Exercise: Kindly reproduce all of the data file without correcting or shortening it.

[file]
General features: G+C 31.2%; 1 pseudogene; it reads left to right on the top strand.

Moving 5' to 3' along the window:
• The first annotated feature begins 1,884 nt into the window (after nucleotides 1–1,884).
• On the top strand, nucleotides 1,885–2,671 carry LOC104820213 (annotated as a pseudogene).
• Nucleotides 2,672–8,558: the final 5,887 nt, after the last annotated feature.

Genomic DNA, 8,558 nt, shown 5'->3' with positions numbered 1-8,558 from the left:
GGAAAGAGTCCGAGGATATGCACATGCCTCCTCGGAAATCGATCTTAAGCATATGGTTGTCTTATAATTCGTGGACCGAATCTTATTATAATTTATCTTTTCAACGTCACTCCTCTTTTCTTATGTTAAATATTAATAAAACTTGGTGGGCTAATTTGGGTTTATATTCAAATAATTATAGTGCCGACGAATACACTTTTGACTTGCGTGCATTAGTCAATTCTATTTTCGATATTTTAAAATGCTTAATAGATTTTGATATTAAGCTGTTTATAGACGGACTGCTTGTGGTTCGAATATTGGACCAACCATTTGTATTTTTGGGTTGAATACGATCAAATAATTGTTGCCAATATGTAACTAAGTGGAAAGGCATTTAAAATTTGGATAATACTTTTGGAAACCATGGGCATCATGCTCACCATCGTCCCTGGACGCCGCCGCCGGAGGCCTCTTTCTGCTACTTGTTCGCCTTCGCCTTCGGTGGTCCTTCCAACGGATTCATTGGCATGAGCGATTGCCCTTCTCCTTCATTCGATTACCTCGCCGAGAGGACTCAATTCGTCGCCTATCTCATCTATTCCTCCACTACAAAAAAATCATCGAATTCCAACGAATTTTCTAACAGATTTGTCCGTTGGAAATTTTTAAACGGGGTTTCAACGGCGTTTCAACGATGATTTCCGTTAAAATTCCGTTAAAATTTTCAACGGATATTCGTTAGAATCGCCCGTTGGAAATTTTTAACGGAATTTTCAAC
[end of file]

General features: G+C 31.2%; 1 pseudogene; it reads left to right on the top strand.

Moving 5' to 3' along the window:
• The first annotated feature begins 1,884 nt into the window (after nucleotides 1–1,884).
• On the top strand, nucleotides 1,885–2,671 carry LOC104820213 (annotated as a pseudogene).
• Nucleotides 2,672–8,558: the final 5,887 nt, after the last annotated feature.

Genomic DNA, 8,558 nt, shown 5'->3' with positions numbered 1-8,558 from the left:
GGAAAGAGTCCGAGGATATGCACATGCCTCCTCGGAAATCGATCTTAAGCATATGGTTGTCTTATAATTCGTGGACCGAATCTTATTATAATTTATCTTTTCAACGTCACTCCTCTTTTCTTATGTTAAATATTAATAAAACTTGGTGGGCTAATTTGGGTTTATATTCAAATAATTATAGTGCCGACGAATACACTTTTGACTTGCGTGCATTAGTCAATTCTATTTTCGATATTTTAAAATGCTTAATAGATTTTGATATTAAGCTGTTTATAGACGGACTGCTTGTGGTTCGAATATTGGACCAACCATTTGTATTTTTGGGTTGAATACGATCAAATAATTGTTGCCAATATGTAACTAAGTGGAAAGGCATTTAAAATTTGGATAATACTTTTGGAAACCATGGGCATCATGCTCACCATCGTCCCTGGACGCCGCCGCCGGAGGCCTCTTTCTGCTACTTGTTCGCCTTCGCCTTCGGTGGTCCTTCCAACGGATTCATTGGCATGAGCGATTGCCCTTCTCCTTCATTCGATTACCTCGCCGAGAGGACTCAATTCGTCGCCTATCTCATCTATTCCTCCACTACAAAAAAATCATCGAATTCCAACGAATTTTCTAACAGATTTGTCCGTTGGAAATTTTTAAACGGGGTTTCAACGGCGTTTCAACGATGATTTCCGTTAAAATTCCGTTAAAATTTTCAACGGATATTCGTTAGAATCGCCCGTTGGAAATTTTTAACGGAATTTTCAAC